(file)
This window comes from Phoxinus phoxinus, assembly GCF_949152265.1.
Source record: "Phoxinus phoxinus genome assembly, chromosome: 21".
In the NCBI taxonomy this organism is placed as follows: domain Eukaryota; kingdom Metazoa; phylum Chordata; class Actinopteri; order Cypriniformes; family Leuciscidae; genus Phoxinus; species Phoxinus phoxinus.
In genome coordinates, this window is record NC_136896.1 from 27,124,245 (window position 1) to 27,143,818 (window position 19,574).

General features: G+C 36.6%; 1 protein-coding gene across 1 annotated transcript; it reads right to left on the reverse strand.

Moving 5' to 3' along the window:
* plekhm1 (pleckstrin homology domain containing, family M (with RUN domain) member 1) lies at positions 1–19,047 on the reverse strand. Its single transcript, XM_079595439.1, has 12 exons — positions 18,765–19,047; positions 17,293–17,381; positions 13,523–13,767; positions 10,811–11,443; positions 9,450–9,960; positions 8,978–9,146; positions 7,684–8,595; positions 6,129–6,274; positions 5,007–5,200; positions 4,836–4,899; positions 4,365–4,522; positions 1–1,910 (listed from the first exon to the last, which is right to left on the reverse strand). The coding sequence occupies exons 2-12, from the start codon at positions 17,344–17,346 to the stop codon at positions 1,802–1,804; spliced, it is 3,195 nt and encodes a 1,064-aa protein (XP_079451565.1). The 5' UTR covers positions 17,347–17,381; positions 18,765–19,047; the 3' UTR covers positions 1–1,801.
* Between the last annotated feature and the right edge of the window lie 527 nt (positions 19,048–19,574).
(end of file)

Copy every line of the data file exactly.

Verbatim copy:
This window comes from Phoxinus phoxinus, assembly GCF_949152265.1.
Source record: "Phoxinus phoxinus genome assembly, chromosome: 21".
In the NCBI taxonomy this organism is placed as follows: domain Eukaryota; kingdom Metazoa; phylum Chordata; class Actinopteri; order Cypriniformes; family Leuciscidae; genus Phoxinus; species Phoxinus phoxinus.
In genome coordinates, this window is record NC_136896.1 from 27,124,245 (window position 1) to 27,143,818 (window position 19,574).

General features: G+C 36.6%; 1 protein-coding gene across 1 annotated transcript; it reads right to left on the reverse strand.

Moving 5' to 3' along the window:
* plekhm1 (pleckstrin homology domain containing, family M (with RUN domain) member 1) lies at positions 1–19,047 on the reverse strand. Its single transcript, XM_079595439.1, has 12 exons — positions 18,765–19,047; positions 17,293–17,381; positions 13,523–13,767; positions 10,811–11,443; positions 9,450–9,960; positions 8,978–9,146; positions 7,684–8,595; positions 6,129–6,274; positions 5,007–5,200; positions 4,836–4,899; positions 4,365–4,522; positions 1–1,910 (listed from the first exon to the last, which is right to left on the reverse strand). The coding sequence occupies exons 2-12, from the start codon at positions 17,344–17,346 to the stop codon at positions 1,802–1,804; spliced, it is 3,195 nt and encodes a 1,064-aa protein (XP_079451565.1). The 5' UTR covers positions 17,347–17,381; positions 18,765–19,047; the 3' UTR covers positions 1–1,801.
* Between the last annotated feature and the right edge of the window lie 527 nt (positions 19,048–19,574).